The Windward language arts curriculum is a highly structured and sequenced program based upon the work of the late Dr. Samuel Orton, a neurologist, and Dr. Anna Gillingham, a psychologist. An Orton-Gillingham method of teaching reading, handwriting, and spelling is designed for learning disabled students unable to learn to read or write adequately with conventional teaching methods. Despite their often above-average intelligence, these children require a special methodology if they are to achieve academic success.
Orton-Gillingham training begins by teaching the sounds the letters represent and then immediately using them to build meaningful words and sentences. The higher levels of a multisensory sequence focus on multisyllabic words and the study of Greek and Latin roots and affixes. The basic sound/letter associations are introduced by having students see and write each letter while they say and hear each sound, in what is called a multisensory approach. Multisensory teaching uses all sensory modalities to help students remember the basic phonetic principles needed for fluent reading.
At Windward, reading, spelling and writing are taught in one integrated lesson, so each aspect of written language reinforces the other. This is very different from conventional instruction in which phonics (sound/letter associations), reading, writing and spelling are taught as separate subjects. The reading component of an Orton-Gillingham lesson places heavy emphasis on accurate word decoding (sounding out words) and comprehension. Reading comprehension skills include summarizing, paraphrasing, predicting, and making inferences. Spelling is taught through daily dictations in which students practice encoding spoken language.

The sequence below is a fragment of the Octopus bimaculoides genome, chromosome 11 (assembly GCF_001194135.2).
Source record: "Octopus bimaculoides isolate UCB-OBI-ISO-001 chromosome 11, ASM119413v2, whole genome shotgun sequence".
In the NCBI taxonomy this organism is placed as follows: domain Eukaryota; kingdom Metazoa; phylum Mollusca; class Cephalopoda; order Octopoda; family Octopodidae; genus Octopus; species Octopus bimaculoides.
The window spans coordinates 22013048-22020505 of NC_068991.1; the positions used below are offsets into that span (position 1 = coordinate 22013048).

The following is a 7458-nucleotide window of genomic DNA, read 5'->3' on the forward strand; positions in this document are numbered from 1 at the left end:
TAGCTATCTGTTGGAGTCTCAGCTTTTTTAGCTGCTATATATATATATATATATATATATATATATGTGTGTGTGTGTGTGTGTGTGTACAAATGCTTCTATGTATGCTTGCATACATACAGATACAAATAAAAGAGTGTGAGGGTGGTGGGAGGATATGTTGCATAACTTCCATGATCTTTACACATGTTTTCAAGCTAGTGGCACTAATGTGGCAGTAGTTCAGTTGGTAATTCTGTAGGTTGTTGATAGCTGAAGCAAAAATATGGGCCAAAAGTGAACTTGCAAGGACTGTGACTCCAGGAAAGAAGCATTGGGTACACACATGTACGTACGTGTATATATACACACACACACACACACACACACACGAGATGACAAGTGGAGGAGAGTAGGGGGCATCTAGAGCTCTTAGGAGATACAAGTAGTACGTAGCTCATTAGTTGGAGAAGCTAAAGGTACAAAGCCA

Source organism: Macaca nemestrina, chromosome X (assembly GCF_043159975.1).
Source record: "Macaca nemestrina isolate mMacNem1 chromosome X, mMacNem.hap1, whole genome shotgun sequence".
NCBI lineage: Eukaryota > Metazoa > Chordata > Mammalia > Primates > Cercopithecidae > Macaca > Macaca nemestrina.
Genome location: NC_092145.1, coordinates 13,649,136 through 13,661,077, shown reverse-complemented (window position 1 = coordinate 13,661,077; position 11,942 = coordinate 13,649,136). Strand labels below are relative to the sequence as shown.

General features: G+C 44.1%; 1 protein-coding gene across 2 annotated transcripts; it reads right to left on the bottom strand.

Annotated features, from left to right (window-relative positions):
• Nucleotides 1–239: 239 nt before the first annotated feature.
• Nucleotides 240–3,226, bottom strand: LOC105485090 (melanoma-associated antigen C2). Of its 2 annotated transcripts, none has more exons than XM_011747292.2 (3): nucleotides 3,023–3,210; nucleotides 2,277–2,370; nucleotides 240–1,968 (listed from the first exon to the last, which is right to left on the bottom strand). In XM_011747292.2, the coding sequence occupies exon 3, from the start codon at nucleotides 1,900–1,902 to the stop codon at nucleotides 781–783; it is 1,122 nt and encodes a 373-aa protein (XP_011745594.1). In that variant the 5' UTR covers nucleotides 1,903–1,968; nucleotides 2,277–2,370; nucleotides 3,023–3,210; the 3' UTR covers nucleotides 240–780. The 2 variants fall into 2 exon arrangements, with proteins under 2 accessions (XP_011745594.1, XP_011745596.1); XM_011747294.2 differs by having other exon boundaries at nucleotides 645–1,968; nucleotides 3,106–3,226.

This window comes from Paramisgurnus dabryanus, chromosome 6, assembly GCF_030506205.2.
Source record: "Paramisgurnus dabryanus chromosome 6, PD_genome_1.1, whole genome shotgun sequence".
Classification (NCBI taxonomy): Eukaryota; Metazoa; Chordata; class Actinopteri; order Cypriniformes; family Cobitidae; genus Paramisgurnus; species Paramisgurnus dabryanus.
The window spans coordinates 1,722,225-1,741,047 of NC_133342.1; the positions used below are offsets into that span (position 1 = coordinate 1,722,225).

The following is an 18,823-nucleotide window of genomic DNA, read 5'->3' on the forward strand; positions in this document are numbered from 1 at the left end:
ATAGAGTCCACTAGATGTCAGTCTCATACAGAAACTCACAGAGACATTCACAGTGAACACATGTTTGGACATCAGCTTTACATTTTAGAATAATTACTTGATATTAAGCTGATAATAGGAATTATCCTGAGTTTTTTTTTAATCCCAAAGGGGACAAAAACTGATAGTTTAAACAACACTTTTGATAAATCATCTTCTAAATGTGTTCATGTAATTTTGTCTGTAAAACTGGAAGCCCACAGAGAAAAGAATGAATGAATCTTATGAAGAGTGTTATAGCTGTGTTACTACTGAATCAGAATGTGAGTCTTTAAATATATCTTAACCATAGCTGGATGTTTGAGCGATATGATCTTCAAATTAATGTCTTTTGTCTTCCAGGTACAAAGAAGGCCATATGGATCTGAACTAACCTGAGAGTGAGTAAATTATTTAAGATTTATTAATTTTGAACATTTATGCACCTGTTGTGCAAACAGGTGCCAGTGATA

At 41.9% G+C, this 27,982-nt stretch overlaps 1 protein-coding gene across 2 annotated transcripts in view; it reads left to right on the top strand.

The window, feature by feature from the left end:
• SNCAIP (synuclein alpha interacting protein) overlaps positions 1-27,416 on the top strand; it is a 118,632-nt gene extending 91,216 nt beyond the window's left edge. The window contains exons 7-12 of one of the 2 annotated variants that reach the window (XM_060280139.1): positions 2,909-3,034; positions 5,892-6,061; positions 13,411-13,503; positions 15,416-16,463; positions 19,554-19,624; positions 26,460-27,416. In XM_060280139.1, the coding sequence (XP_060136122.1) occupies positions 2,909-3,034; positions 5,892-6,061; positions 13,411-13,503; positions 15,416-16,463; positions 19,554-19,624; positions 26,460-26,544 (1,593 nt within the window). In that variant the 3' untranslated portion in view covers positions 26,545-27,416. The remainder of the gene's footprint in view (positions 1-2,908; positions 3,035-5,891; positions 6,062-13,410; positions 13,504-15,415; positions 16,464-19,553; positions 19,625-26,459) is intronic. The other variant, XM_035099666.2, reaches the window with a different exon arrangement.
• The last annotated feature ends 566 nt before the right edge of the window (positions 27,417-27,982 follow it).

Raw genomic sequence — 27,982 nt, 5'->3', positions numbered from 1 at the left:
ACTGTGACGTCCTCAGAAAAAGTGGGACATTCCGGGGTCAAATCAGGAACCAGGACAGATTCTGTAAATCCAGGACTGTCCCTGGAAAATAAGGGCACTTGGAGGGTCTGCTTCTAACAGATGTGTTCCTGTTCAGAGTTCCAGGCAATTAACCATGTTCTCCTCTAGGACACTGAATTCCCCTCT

Our teachers are specially trained in multisensory techniques, and the approach is available to all students. The instruction is carefully individualized, so each student can progress at his or her own optimal rate. We believe the structure and sequence of the program help not only to improve basic skills but also to organize the students’ general ways of learning. Its step-by-step progression leads to an increased sense of mastery and self-esteem.
A multisensory program can be beneficial to any student. To the learning disabled, it is essential.